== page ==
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View Of The Constitution Of The United States

Author: St. George Tucker
Publisher:
ISBN: 9780865972001
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As professor of law at the College of William and Mary, St. George Tucker in 1803 published View of the Constitution—the first extended, systematic commentary on the United States Constitution after its ratification and later its amendment by the Bill of Rights. View was originally part of Tucker's "Americanized" or "republicanized" edition of the multivolume Commentaries on the Laws of England by Sir William Blackstone. Generations of American law students, lawyers, judges, and statesmen learned their Blackstone—and also their understanding of the Constitution—through Tucker. As Clyde N. Wilson notes, "Tucker is the exponent of Jeffersonian republicanism . . . in contrast to the commercial republicanism of New England that has since the Civil War been taken to be the only true form of American philosophy." In addition to the entirety of View, the Liberty Fund volume includes seven other essays from Tucker's renowned edition of Blackstone. These include "On the Study of Law," "Of the Unwritten, or Common Law of England," and "Of the Several Forms of Government." St. George Tucker (1752–1827) was an officer in the American Revolutionary Army, a Professor of Law, justice of the Supreme Court of Virginia, judge of the Federal District Court for Virginia by appointment of President James Madison, progenitor of a long line of jurists and scholars, and stepfather of John Randolph of Roanoke. Clyde N. Wilson is Professor of History and Editor of The Papers of John C. Calhoun at the University of South Carolina.

New Views Of The Constitution Of The United States

Author: John Taylor
Publisher: The Lawbook Exchange, Ltd.
ISBN: 1584770791
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Taylor, John, of Caroline. New Views of the Constitution of the United States. Washington City: Printed for the Author, 1823. [4], 316pp. Reprinted 2002 by The Lawbook Exchange, Ltd. ISBN 1-58477-079-1. Cloth. $70. * Reprint of the uncommon first and only edition. Taylor was a champion of local democracy and one of the first and clearest spokesman of the states rights, agrarian school. This was fourth and last of Taylor's books on the United States Constitution, in which he expounds his philosophy of government. Cohen, Bibliography of Early American Law 2925. Sabin, A Dictionary of Books Relating to America 94493. Howes, U.S.iana 1650-1950 T64.

Blackstone S Commentaries

Author: William Blackstone
Publisher: The Lawbook Exchange, Ltd.
ISBN: 1886363153
Size: 29.20 MB
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The classic exposition of English Common Law at the time of the founding of the American Republic was Commentaries on the Laws of England, by William Blackstone. This work was used as a standard reference and law book by lawyers, judges, and the founding fathers, who incorporated the applicable provisions of it into the U.S. Constitution, especially for the definitions of its terms. However, Blackstone's Commentaries were written for a monarchical system of government, and needed to be adapted to the needs of the new republic. This was first done by St. George Tucker, who taught law and who had Blackstone's Commentaries republished together with his own lecture notes in 1803 in a five-volume set familiarly known as Tucker's Blackstone.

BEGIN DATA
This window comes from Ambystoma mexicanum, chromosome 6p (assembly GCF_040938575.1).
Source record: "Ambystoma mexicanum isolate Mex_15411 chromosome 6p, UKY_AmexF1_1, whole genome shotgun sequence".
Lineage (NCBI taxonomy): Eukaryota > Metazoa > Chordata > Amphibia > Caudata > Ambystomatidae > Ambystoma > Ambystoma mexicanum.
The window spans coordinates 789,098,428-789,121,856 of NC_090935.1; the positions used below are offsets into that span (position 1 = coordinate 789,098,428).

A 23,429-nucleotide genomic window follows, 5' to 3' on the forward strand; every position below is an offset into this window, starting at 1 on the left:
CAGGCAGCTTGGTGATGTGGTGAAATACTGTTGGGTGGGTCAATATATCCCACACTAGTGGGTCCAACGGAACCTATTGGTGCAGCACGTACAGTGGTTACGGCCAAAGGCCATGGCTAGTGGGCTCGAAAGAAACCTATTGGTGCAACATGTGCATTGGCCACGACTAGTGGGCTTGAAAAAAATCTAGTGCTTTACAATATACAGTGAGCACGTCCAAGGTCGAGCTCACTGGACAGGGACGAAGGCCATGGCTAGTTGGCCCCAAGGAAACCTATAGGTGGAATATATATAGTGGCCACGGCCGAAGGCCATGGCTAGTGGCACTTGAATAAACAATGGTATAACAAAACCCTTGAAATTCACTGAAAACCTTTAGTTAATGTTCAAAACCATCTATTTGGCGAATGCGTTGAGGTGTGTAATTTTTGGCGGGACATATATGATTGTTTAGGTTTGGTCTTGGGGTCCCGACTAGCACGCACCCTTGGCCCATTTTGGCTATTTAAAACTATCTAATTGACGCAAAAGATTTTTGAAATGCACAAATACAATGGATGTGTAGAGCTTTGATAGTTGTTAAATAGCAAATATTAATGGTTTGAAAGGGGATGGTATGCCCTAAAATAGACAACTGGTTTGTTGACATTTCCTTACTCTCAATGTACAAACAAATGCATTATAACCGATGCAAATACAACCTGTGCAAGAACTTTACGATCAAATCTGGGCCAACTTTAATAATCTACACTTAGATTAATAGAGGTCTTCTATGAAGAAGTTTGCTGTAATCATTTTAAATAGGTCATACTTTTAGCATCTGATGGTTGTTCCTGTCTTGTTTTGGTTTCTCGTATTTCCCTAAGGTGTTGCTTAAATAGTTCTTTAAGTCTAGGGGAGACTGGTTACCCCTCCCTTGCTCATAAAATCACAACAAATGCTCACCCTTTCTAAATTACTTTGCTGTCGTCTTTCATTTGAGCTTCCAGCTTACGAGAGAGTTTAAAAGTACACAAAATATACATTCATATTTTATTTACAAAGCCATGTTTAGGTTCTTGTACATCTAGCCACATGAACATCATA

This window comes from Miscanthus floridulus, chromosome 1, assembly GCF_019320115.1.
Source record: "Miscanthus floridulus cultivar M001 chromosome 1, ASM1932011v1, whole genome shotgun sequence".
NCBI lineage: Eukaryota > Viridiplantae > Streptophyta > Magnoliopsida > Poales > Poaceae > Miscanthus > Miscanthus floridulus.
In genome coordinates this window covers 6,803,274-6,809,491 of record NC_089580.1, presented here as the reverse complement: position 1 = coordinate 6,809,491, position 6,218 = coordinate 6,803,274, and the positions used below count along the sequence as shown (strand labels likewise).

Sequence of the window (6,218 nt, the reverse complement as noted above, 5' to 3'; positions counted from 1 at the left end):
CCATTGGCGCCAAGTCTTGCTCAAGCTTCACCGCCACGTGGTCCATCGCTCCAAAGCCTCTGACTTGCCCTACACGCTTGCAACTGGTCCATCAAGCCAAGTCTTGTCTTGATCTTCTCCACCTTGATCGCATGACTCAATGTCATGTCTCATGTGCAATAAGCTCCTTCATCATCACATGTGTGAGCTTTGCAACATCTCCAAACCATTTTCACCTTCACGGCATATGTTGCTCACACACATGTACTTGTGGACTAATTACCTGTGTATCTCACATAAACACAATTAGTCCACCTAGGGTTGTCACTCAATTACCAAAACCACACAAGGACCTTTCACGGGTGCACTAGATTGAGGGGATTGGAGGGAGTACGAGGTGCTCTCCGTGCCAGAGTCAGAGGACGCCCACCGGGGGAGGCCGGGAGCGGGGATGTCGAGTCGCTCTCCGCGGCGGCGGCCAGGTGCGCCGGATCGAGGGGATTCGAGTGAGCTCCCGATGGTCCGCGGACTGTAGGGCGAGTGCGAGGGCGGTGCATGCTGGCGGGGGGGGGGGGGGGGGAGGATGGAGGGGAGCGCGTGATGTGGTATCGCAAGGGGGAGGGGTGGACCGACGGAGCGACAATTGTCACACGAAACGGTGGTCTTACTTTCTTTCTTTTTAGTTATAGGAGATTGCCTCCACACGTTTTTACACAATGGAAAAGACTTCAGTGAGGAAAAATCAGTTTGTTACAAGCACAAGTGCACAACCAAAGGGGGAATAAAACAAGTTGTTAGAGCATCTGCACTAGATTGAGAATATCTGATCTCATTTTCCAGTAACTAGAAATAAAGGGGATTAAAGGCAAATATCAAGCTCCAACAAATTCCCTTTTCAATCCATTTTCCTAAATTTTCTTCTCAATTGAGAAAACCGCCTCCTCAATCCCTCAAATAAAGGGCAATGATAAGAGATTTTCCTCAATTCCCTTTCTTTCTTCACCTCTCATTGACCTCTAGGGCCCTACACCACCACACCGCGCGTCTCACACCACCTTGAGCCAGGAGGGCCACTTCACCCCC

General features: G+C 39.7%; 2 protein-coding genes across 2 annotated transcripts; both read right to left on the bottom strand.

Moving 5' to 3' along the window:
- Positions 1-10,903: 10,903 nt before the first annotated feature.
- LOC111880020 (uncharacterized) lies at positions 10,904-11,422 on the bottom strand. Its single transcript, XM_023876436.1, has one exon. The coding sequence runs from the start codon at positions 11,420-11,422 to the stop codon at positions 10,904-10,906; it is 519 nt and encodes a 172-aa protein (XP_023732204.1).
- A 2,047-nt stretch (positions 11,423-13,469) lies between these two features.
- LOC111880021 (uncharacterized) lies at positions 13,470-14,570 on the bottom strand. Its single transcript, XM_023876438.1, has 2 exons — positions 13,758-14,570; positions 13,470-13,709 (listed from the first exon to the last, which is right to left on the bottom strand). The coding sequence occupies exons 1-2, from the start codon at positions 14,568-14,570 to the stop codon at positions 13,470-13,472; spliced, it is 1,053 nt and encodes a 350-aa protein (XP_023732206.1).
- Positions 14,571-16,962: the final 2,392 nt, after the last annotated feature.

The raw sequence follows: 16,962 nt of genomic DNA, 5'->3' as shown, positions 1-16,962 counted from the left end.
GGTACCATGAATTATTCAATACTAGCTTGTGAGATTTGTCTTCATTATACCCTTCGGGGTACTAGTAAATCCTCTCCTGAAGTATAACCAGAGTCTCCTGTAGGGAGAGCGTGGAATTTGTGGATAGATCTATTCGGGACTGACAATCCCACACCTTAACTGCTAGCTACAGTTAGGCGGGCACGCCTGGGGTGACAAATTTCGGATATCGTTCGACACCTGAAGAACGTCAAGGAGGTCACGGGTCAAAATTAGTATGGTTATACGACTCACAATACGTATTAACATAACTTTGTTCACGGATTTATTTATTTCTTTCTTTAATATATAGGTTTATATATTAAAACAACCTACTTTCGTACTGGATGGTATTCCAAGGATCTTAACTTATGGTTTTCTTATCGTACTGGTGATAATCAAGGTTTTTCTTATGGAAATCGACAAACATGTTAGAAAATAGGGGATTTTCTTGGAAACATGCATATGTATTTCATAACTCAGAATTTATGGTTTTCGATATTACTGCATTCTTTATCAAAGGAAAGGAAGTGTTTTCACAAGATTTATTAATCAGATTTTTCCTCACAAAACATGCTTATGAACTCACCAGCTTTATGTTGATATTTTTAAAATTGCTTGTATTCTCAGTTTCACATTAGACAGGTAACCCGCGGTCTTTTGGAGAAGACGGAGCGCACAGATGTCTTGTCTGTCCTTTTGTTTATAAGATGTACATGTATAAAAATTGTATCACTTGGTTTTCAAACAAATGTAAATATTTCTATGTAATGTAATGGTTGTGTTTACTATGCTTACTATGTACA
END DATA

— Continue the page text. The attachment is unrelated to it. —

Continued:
A View Of The Constitution Of The United States Of America New Edition

Author: William Rawle
Publisher:
ISBN: 9781507829318
Size: 38.77 MB
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By a constitution we mean the principles on which a government is formed and conducted.On the voluntary association of men in sufficient numbers to form a political community, the first step to be taken for their own security and happiness, is to agree on the terms on which they are to be united and to act. They form a constitution, or plan of government suited to their character, their exigencies, and their future prospects. They agree that it shall be the supreme rule of obligation among them.This is the pure and genuine source of a constitution in the republican form. In other governments the origin of constitutions is not always the same.A successful conqueror establishes such a form of government as he thinks proper. If he deigns to give it the name of a constitution, the people are instructed to consider it as a donation from him; but the danger to his power, generally induces him to withhold an appellation, of which, in his own apprehension, an improper use might be made.In governments purely despotic, we never hear of a constitution. The people are sometimes, however, roused to vindicate their rights, and when their discontents and their power become so great as to prove the necessity of relaxation on the part of the government, or when a favourable juncture happens, of which they prudently avail themselves, a constitution may be exacted, and the government compelled to recognise principles and concede rights in favour of the people.The duration of this relief is wholly dependent upon political events. In some countries the people are able to retain what is thus conceded; in others, the concession is swept away by some abrupt revolution in favour of absolute power, and the country relapses into its former condition. To rectify abuses, without altering the general frame of government, is a task, which though found more difficult, yet is of less dignity and utility, than the formation of a complete constitution.To alter and amend, to introduce new parts into the ancient texture, and particularly new principles of a different and contrary nature, often produces an irregular and discordant composition, which its own confusion renders difficult of execution. The formation of a constitution founded on a single principle, is the more practicable from its greater simplicity.Whether this principle is pure monarchy, aristocracy, or democracy, if it be steadily kept in view, the parts may be all conformable and homogeneous.In a pure monarchy all the power is vested in a single head. He may be authorized to make and expound, and execute the laws. If this be the result of general consent, such countries possess a constitution. The same may be said of an aristocracy if the people agree to deposit all power in the hands of a select number; and of a democracy, in which they retain, in such manner as they hold most conducive to their own safety, all sovereignty within their own control. The difficulty in either case is to regulate the divisions of the authority granted, so that no portion of it, vested in one branch or one body of men, shall bear an undue relation to the others. Each must be sufficient to support itself, yet all must be made to harmonize and co-operate.A constitution may combine two of the foregoing principles, like those of ancient Rome, some of the Grecian Republics, and in modem times, Geneva and some of the small communities of Italy: or, like the present government of England, it may combine the three principles.The high authority which has been often quoted1 in favour of the last mentioned form, may be allowed its full weight, without impugning the obvious position, that the whole power which is conceded to an hereditary monarch, may be vested by a democratic republic in an elective magistrate, and all the benefits derived from it, enjoyed without the dangers attending hereditary succession.If an hereditary monarch abuses his power, the people seldom obtain relief without insurrection...